B&L Recalls Some MultiPlus
Bausch & Lomb initiated a limited voluntary recall of 12 lots of ReNu MultiPlus lens care solution from distribution centers and retail shelves in the United States and other countries after an investigation of three customer reports of discolored solution. B&L said there were no reports of serious adverse events associated with these lots and believes virtually all of the affected product, manufactured about a year ago at its plant in Greenville, S.C., has already been used by consumers.
The root cause of the discoloration was an elevated level of trace iron in a single batch of raw material sourced from an outside supplier. Iron is an element present at trace levels - measured in parts per billion - in many compounds used in manufacturing food, drug, medical device and cosmetic products. An elevated level of trace iron may result in solution discoloration in some bottles, and the shelf life of the product may be shortened to less than its two-year expiration date due to a potential loss of effectiveness over time.
About 1 million bottles of solution from nine of the 12 lots were originally distributed in the United States. Product from the affected lots was also distributed in Canada, Latin America, Korea and Taiwan, and is also being recalled.
We are confident we have identified the source of the problem and we are taking appropriate measures designed to avoid a recurrence, said Angela J. Panzarella, vice president and head of Bausch & Lomb's global vision care business.
For the Record
On p. 26 of the February issue in the Contact Lens Care column, Taking a Closer Look at Hydrogen Peroxide Products, by Susan Gromacki, OD, MS, FAAO, UltraCare (Advanced Medical Optics) is described as a three-bottle system that also includes Lens Plus Daily Cleaner and Lens Plus Sterile Saline. AMO sold the Lens Plus line to Inyx, Inc. in mid-2006. Contact Lens Spectrum regrets the error.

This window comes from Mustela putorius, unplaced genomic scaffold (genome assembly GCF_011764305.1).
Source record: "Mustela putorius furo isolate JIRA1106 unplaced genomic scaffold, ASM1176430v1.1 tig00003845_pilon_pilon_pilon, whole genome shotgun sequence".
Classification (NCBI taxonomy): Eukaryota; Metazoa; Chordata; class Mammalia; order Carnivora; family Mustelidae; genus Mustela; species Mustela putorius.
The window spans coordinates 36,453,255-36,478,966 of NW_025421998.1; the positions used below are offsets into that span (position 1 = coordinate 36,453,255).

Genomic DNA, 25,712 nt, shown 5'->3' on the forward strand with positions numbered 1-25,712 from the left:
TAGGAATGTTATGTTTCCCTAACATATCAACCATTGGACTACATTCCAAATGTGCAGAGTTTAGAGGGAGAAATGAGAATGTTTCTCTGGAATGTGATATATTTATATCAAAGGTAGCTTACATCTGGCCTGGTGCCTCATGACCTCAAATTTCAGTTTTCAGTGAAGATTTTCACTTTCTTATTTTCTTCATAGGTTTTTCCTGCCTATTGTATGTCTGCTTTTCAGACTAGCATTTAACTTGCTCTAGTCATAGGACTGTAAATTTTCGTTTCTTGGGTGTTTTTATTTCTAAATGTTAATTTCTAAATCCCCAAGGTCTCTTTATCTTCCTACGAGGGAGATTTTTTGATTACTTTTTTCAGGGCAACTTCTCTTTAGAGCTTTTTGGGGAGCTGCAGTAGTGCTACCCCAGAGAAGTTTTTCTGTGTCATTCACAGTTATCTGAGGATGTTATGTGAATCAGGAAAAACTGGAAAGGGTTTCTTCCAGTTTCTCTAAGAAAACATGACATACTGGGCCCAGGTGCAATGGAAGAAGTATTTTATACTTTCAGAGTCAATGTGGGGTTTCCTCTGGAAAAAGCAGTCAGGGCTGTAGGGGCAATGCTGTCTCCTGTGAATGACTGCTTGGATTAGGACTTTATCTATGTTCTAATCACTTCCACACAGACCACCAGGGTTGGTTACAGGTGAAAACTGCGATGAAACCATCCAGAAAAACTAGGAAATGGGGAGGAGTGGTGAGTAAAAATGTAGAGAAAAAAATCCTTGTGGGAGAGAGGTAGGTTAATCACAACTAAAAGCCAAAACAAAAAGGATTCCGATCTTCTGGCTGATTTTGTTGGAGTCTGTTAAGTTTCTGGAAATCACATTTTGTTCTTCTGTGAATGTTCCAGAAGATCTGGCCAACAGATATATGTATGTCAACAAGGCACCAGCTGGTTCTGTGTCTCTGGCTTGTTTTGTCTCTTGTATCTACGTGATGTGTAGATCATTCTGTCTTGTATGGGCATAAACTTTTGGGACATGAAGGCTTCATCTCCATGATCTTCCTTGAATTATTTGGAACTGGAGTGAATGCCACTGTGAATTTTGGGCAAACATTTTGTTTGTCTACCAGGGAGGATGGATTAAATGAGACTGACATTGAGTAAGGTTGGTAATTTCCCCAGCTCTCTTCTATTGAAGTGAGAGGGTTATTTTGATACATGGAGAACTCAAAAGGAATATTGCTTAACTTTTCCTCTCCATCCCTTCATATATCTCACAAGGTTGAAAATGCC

CooperVision Launches Daily Disposable
CooperVision has officially introduced its Proclear 1-Day daily disposable contact lenses. Proclear 1-Day is manufactured in omafilcon A material with PC Technology, which CooperVision says keeps the lenses moist and comfortable throughout the day.
The lens features an aspheric optical design that blocks lens aberrations and theoretical corneal aberrations, according to CooperVision. The company also states that the optimized lens design and handling tint allow for easier application and removal and that the patented molded round edge reduces conjunctival interaction for better wearing comfort.
Organizations Consider OD Board Certification
A Joint Board Certification Project Team has formed to explore a board certification process for Doctors of Optometry. The project team members were selected by their respective organizations, which include the American Optometric Association (AOA), the American Academy of Optometry (AAO), the Association of the Regulatory Boards of Optometry (ARBO), the National Board of Examiners in Optometry (NBEO), the Association of Schools and Colleges of Optometry (ASCO), and the American Optometric Student Association (ASOA).
The project team's ultimate goal is a program that would be endorsed by optometric organizations and made available to optometrists who have a need to demonstrate continued and advanced clinical competence. In a joint statement the participating organizations say they've chosen to address board certification now because the profession has demonstrated a readiness to consider the issue in a comprehensive and inclusive manner.